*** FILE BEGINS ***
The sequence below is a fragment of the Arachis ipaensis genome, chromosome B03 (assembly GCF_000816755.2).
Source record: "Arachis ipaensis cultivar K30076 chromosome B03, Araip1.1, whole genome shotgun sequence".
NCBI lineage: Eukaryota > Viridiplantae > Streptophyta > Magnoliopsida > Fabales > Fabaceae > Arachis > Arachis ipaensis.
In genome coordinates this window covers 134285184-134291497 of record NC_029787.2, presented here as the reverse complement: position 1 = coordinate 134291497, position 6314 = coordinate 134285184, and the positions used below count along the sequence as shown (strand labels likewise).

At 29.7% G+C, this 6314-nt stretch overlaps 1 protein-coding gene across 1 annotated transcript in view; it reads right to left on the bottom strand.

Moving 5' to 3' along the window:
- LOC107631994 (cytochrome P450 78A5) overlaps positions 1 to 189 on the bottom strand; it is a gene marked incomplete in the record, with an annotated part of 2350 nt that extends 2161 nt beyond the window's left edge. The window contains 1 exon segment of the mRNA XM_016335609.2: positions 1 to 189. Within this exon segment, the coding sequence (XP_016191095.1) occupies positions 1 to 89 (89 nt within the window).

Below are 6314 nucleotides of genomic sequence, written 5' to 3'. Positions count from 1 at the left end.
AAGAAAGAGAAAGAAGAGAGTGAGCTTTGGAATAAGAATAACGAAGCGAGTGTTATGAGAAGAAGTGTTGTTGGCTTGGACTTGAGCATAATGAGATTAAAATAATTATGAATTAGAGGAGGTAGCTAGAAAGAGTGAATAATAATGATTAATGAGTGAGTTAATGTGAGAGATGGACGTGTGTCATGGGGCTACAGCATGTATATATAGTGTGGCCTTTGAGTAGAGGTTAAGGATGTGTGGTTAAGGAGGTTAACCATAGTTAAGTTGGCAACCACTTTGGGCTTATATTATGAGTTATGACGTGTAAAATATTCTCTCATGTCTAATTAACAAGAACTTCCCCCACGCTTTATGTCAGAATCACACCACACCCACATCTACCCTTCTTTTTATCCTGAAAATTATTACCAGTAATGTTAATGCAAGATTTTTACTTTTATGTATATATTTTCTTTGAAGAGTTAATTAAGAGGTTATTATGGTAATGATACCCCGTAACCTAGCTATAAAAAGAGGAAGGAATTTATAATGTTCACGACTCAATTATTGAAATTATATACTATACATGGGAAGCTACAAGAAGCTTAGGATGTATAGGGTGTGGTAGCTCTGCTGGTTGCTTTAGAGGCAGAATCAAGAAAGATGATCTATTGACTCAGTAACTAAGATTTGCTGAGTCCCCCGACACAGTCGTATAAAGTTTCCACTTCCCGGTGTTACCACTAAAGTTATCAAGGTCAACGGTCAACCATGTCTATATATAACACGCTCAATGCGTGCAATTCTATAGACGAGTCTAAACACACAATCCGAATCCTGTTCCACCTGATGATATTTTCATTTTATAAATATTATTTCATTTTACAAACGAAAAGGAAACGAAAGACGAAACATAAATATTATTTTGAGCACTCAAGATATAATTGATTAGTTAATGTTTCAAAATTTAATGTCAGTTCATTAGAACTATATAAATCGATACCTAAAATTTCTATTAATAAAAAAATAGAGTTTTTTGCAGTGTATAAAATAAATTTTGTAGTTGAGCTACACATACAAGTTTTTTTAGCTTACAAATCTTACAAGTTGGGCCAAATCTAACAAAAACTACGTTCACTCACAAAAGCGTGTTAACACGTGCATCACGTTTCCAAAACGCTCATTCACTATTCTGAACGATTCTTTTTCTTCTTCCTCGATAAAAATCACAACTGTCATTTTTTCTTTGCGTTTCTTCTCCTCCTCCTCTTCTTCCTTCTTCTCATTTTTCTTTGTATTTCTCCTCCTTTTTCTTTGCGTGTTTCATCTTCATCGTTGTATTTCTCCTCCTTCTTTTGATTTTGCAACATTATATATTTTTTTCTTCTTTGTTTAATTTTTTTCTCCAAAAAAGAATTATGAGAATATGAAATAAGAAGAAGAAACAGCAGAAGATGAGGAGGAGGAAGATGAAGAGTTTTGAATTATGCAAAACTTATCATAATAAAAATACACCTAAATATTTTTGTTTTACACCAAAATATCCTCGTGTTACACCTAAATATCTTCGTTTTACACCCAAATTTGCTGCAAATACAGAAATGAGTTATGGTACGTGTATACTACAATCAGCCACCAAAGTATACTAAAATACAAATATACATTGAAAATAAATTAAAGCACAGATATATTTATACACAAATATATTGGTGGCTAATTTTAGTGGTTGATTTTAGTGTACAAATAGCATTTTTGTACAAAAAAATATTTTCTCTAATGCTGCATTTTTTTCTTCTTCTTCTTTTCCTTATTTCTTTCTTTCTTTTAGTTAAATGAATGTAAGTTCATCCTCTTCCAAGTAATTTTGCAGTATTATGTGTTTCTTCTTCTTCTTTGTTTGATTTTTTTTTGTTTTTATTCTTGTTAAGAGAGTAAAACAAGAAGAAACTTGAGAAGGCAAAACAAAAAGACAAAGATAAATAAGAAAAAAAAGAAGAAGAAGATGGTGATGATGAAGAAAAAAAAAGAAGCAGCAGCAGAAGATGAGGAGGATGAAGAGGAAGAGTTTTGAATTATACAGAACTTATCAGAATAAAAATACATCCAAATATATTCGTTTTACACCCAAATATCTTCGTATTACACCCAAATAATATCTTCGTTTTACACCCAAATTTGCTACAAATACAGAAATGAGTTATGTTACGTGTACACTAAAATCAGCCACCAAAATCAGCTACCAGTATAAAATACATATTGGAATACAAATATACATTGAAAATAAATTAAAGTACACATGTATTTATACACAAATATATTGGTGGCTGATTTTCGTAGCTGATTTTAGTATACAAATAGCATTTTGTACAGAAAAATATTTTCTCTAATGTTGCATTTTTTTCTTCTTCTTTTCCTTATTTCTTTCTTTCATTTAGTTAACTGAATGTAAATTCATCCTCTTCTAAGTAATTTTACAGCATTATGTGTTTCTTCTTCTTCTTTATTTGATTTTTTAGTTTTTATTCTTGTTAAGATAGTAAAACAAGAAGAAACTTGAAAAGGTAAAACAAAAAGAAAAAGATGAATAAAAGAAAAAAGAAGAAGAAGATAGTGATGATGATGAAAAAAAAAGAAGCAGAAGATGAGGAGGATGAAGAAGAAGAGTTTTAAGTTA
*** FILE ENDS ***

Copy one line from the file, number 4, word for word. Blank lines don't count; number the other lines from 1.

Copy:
In genome coordinates this window covers 134285184-134291497 of record NC_029787.2, presented here as the reverse complement: position 1 = coordinate 134291497, position 6314 = coordinate 134285184, and the positions used below count along the sequence as shown (strand labels likewise).